It’s not a proper holiday dinner without all the ingredients, and a Passover Seder needs matzah.
Passover is about to start, and there is consternation in one apartment. Well, not for the human family but for the mouse family who lives in their Belowstairs home. There is no matzah, not even a crumb for the mouse-sized celebration. Grandpa Mouse blames it on the human family’s new tin box. The humans proceed with the Seder Abovestairs, and the father hides the afikoman. When the youngest child, Eli, goes in search of the hidden board of matzah, Miriam Mouse watches with great interest. The two meet, and Miriam comes up with the perfect solution—an even split. Passover can proceed for the rodents, and the Seder can conclude for the humans. The human family is depicted as observant, with the men wearing kippot. The mice also wear them. The story is slight, and even with a very brief author’s note, those who do not celebrate Passover will not gain any understanding of this very important and meaningful holiday. Meanwhile, those who do may find themselves feeling insulted by its rudimentary nature. The digitized illustrations are colorfully comic in style, but they do not make the most of the difference in sizes between the humans and the rodents. The humans present white, and Eli wears glasses.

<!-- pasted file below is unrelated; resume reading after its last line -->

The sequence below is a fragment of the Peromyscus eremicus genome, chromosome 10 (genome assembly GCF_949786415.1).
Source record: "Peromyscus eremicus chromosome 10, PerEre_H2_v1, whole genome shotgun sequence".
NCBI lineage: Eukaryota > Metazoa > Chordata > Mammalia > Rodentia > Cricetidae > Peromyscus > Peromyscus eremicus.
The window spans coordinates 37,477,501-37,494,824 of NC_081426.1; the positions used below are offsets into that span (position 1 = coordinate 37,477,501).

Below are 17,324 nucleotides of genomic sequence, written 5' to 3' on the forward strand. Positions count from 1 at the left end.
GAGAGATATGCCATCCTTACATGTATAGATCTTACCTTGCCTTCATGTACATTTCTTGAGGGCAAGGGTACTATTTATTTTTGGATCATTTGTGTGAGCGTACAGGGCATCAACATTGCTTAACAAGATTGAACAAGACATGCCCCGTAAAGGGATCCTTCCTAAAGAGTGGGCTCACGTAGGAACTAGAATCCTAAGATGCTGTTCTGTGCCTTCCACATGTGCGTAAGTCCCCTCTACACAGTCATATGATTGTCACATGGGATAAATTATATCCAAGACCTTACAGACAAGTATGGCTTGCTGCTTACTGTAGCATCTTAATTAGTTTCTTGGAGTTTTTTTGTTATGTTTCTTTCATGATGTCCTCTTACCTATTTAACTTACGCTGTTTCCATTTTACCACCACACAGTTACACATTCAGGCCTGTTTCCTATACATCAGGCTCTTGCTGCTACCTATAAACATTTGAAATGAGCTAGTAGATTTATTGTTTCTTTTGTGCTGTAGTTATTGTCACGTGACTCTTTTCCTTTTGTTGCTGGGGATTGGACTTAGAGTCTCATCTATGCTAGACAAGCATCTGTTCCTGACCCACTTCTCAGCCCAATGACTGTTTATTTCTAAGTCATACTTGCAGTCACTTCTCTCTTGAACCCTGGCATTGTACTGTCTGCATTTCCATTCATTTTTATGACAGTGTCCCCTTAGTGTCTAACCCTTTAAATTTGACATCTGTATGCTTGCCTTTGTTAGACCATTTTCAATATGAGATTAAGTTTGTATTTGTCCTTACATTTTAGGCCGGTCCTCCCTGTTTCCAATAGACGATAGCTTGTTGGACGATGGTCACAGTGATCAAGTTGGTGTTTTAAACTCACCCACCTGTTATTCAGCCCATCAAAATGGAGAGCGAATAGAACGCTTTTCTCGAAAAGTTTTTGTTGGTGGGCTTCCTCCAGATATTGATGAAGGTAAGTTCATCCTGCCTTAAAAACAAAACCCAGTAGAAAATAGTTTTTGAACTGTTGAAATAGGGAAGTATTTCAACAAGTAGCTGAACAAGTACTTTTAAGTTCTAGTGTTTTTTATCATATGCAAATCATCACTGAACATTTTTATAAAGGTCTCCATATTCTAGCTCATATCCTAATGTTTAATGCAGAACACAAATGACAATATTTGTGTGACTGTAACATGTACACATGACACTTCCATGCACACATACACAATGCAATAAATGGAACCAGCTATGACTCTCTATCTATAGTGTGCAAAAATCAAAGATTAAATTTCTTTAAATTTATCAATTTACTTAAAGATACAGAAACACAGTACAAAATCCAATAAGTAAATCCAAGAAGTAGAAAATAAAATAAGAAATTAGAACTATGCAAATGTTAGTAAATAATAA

Not a necessary or even additional purchase. (author’s note) (Picture book/religion. 3-5)